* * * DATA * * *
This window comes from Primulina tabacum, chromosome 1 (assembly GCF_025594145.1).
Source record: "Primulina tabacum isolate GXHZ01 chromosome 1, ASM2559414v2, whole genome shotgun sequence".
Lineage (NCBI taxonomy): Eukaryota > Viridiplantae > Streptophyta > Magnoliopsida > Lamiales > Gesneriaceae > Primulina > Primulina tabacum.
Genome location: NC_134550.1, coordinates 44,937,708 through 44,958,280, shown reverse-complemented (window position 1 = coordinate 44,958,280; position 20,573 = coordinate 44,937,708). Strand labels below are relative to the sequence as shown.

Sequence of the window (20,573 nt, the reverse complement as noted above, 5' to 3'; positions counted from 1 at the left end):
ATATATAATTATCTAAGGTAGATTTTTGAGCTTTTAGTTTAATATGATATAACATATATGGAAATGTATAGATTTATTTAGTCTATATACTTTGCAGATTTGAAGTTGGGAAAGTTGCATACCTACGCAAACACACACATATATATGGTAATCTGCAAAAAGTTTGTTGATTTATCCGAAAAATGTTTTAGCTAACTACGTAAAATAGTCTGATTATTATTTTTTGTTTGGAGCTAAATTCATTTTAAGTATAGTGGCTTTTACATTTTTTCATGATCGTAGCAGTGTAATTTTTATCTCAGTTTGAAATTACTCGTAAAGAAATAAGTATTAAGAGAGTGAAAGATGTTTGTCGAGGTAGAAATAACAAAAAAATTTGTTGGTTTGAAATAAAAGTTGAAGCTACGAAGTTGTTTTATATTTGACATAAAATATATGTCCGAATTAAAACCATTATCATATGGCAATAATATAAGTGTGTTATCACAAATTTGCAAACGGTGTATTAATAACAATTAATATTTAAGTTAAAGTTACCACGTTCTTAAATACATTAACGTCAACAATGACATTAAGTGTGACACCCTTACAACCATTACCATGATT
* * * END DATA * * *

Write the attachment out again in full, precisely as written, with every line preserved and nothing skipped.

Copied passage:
This window comes from Primulina tabacum, chromosome 1 (assembly GCF_025594145.1).
Source record: "Primulina tabacum isolate GXHZ01 chromosome 1, ASM2559414v2, whole genome shotgun sequence".
Lineage (NCBI taxonomy): Eukaryota > Viridiplantae > Streptophyta > Magnoliopsida > Lamiales > Gesneriaceae > Primulina > Primulina tabacum.
Genome location: NC_134550.1, coordinates 44,937,708 through 44,958,280, shown reverse-complemented (window position 1 = coordinate 44,958,280; position 20,573 = coordinate 44,937,708). Strand labels below are relative to the sequence as shown.

Sequence of the window (20,573 nt, the reverse complement as noted above, 5' to 3'; positions counted from 1 at the left end):
ATATATAATTATCTAAGGTAGATTTTTGAGCTTTTAGTTTAATATGATATAACATATATGGAAATGTATAGATTTATTTAGTCTATATACTTTGCAGATTTGAAGTTGGGAAAGTTGCATACCTACGCAAACACACACATATATATGGTAATCTGCAAAAAGTTTGTTGATTTATCCGAAAAATGTTTTAGCTAACTACGTAAAATAGTCTGATTATTATTTTTTGTTTGGAGCTAAATTCATTTTAAGTATAGTGGCTTTTACATTTTTTCATGATCGTAGCAGTGTAATTTTTATCTCAGTTTGAAATTACTCGTAAAGAAATAAGTATTAAGAGAGTGAAAGATGTTTGTCGAGGTAGAAATAACAAAAAAATTTGTTGGTTTGAAATAAAAGTTGAAGCTACGAAGTTGTTTTATATTTGACATAAAATATATGTCCGAATTAAAACCATTATCATATGGCAATAATATAAGTGTGTTATCACAAATTTGCAAACGGTGTATTAATAACAATTAATATTTAAGTTAAAGTTACCACGTTCTTAAATACATTAACGTCAACAATGACATTAAGTGTGACACCCTTACAACCATTACCATGATT